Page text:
Taking us to task for wallowing in mudslinging of Clinton bashers
Special to The Seattle Times
In the past few months we've seen leftist critiques of corporate pathology ("The Corporation"), McDonald's ("Super Size Me"), the Bush administration ("Fahrenheit 9/11"), and the Iraq war and the mainstream media ("Control Room"). Waiting in the wings are documentaries about Fox News ("Outfoxed") and senior Bush adviser Karl Rove ("Bush's Brain").
And now — for those on the left with voracious appetites — there's "The Hunting of the President," a documentary about what Hillary Clinton famously called "the vast right-wing conspiracy" against President Clinton.
It was written and directed by Nickolas Perry, who helped edit several Clinton promo films ("A Place Called America"), and Harry Thomason, a Clinton confidante who directed several Clinton promo films ("Legacy"; "Hillary 2000"). Objectivity is not expected.
Were Clinton's enemies at best unethical and at worst illegal? The film starts in Arkansas, where Larry Case and Larry Nichols were freelance operatives who provided lurid details to visiting big-city journalists. About L.A. Times reporter Bill Rempel, Case brags: "I pulled him in like a trophy trout." Rempel helped break the "Troopergate" story, which alleged that state troopers helped facilitate extramarital affairs for Clinton. The troopers themselves, according to the doc, had suspect motivations for coming forward with their charges, ranging from money to revenge, while their unofficial stage-manager, Cliff Jackson, was an Arkansas lawyer and former Clinton classmate who was supposedly motivated by envy.
The film also focuses on D.C. billionaire Richard Mellon Scaife, who funded American Spectator magazine and the Arkansas Project, both of which fanned the flames of rumor and innuendo long enough to attract the interest of the mainstream media. In this way, Troopergate led to Paula Jones. Clinton aide Vincent Foster committed suicide, and dark rumors about his death surfaced. Then there was the whole Whitewater wrangle, which never went away, even though some reporters, according to the film, complained to their editors, "There's no there there."
It was Whitewater that caused Attorney General Janet Reno to appoint Special Counsel Robert Fiske, a moderate Republican lawyer, to investigate the matter. When Congress reauthorized the Independent Counsel Act six months later, Fiske was pushed out, replaced by Ken Starr.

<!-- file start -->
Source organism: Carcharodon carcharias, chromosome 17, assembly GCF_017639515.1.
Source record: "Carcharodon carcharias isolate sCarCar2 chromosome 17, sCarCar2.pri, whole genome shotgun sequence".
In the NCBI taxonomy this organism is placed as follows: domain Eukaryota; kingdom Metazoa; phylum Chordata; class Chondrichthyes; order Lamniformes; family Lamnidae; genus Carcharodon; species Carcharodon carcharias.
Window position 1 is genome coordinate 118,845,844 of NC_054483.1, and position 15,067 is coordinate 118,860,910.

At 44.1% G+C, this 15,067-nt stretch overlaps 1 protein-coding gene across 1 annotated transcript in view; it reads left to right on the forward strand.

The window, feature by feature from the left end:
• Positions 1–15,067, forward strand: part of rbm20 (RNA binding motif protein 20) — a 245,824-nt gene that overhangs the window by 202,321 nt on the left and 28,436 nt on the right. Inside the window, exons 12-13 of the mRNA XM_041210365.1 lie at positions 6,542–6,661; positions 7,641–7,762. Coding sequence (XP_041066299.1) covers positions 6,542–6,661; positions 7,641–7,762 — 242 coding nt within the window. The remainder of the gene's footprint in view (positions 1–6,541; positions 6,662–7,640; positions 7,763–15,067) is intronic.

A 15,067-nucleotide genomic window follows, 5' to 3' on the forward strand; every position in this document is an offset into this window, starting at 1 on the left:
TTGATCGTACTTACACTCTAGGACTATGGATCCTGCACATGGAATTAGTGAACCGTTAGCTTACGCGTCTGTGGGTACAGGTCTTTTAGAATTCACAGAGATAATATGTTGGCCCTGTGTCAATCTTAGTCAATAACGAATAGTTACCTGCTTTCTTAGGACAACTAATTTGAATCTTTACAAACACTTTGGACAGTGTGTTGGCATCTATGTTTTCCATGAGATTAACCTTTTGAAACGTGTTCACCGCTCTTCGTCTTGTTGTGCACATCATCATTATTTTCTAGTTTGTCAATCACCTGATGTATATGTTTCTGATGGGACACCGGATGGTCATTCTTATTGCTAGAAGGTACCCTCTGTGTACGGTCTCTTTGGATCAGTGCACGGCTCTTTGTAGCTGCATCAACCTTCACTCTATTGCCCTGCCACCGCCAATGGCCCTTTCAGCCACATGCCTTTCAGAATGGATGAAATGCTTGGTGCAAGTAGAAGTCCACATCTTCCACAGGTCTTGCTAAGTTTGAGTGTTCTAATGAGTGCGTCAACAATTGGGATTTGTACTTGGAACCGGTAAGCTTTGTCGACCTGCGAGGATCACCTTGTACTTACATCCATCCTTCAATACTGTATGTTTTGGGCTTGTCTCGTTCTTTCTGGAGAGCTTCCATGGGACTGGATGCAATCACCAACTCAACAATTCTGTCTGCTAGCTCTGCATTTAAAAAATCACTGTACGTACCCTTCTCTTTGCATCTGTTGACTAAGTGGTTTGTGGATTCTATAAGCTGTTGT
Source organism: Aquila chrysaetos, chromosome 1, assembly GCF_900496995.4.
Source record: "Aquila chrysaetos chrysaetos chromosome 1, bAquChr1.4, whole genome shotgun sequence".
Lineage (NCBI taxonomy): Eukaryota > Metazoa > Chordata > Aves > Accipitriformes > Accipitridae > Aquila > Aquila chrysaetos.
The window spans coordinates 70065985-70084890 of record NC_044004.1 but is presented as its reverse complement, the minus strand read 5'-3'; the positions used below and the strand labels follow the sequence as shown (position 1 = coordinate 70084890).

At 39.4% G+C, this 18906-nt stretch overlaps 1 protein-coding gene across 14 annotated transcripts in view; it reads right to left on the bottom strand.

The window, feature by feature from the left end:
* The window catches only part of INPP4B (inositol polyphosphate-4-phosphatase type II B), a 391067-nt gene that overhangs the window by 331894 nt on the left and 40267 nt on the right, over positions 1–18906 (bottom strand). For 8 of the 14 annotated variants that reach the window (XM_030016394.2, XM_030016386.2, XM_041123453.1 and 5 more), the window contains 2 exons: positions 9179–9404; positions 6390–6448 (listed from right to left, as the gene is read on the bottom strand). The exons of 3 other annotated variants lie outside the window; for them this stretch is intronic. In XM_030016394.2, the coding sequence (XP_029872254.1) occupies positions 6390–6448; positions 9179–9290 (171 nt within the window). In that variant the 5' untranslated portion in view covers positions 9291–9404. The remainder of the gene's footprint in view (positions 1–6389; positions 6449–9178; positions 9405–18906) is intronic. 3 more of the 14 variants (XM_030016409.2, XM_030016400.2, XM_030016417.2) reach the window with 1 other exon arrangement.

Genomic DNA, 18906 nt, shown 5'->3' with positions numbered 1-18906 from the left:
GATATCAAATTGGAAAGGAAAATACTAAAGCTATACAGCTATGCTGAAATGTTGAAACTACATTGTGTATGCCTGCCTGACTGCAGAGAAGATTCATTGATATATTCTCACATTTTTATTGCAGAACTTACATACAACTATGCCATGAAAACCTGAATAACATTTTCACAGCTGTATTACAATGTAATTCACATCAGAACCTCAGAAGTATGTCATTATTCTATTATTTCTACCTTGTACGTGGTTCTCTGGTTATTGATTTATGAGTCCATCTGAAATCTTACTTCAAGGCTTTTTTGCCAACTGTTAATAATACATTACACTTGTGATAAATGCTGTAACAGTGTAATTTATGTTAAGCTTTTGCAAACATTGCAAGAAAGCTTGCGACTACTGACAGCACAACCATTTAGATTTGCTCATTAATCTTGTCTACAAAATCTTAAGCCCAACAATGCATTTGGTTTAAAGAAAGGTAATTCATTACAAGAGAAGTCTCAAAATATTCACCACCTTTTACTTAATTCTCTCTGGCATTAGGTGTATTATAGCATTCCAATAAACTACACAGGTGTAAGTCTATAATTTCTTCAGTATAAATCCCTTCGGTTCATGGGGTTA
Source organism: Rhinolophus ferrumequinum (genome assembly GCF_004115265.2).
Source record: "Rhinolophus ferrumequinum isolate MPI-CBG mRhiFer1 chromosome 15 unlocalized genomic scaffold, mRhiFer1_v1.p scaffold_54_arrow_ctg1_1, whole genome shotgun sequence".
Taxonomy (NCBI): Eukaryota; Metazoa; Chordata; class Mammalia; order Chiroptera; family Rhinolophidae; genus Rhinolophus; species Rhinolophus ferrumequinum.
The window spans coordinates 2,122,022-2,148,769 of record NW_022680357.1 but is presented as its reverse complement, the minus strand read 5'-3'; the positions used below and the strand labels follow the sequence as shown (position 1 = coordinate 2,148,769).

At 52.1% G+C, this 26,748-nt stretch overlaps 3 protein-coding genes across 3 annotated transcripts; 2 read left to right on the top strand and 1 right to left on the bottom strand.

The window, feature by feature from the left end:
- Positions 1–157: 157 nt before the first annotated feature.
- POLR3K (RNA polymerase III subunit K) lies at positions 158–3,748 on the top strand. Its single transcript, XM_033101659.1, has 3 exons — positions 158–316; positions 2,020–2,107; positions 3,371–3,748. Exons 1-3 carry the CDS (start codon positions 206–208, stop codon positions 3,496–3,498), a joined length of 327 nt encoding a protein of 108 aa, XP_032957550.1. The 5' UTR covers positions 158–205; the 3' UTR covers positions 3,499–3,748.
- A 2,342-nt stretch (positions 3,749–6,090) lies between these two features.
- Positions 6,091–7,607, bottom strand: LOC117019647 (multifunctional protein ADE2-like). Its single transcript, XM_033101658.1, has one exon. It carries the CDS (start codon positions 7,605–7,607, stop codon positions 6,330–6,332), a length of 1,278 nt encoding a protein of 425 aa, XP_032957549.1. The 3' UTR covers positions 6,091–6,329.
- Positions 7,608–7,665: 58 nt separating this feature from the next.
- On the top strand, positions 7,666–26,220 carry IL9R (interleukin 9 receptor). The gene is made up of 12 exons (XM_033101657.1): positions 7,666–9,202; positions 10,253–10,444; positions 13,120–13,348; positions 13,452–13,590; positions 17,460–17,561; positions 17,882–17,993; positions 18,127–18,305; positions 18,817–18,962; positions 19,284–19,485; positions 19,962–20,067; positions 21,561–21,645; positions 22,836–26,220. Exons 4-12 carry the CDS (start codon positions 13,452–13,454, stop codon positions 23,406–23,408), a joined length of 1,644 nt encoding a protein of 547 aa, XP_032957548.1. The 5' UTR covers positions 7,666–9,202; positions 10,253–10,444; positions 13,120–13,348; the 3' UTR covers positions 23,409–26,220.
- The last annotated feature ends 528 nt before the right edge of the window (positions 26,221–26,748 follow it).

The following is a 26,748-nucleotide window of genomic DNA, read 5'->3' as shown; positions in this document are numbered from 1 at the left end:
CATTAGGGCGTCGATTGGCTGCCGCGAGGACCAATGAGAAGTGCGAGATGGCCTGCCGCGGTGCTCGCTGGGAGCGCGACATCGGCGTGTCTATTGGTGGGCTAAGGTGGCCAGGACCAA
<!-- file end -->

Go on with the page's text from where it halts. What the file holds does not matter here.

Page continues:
In "Hunting," Starr's team comes across as bullies, threatening and urging people to lie under oath.
Unfortunately, most of "Hunting" still amounts to "he said, she said." What's new here? Mea culpas from the press, and commentary from former Spectator star David Brock ("Blinded By the Right"), who gives insight about the inner workings of Clinton's enemies.
The last third of the film is devoted to its most important accusation: How this campaign from the right came to dominate the post-Watergate, post-cable TV media. The most damning talking head may be Dan Moldea, author of several books debunking conspiracy theories of both the left and right, who calls the press coverage of the Vincent Foster case "the most corrupt act of journalism I have ever seen."
Poet W.H. Auden once referred to the 1930s as "a low dishonest decade," and it's not a bad epitaph for the '90s either. We were not a serious people. Clinton had personal failings, many of his opponents were noisy buffoons, and the press listened to them and we all tuned in. Meanwhile, enemies gathered elsewhere.
"The Hunting of the President" is as faulty as its titular subject, but it raises important questions and will probably get your blood boiling. Go with someone you can debate.
Erik Lundegaard: email@example.com
Copyright © 2004 The Seattle Times Company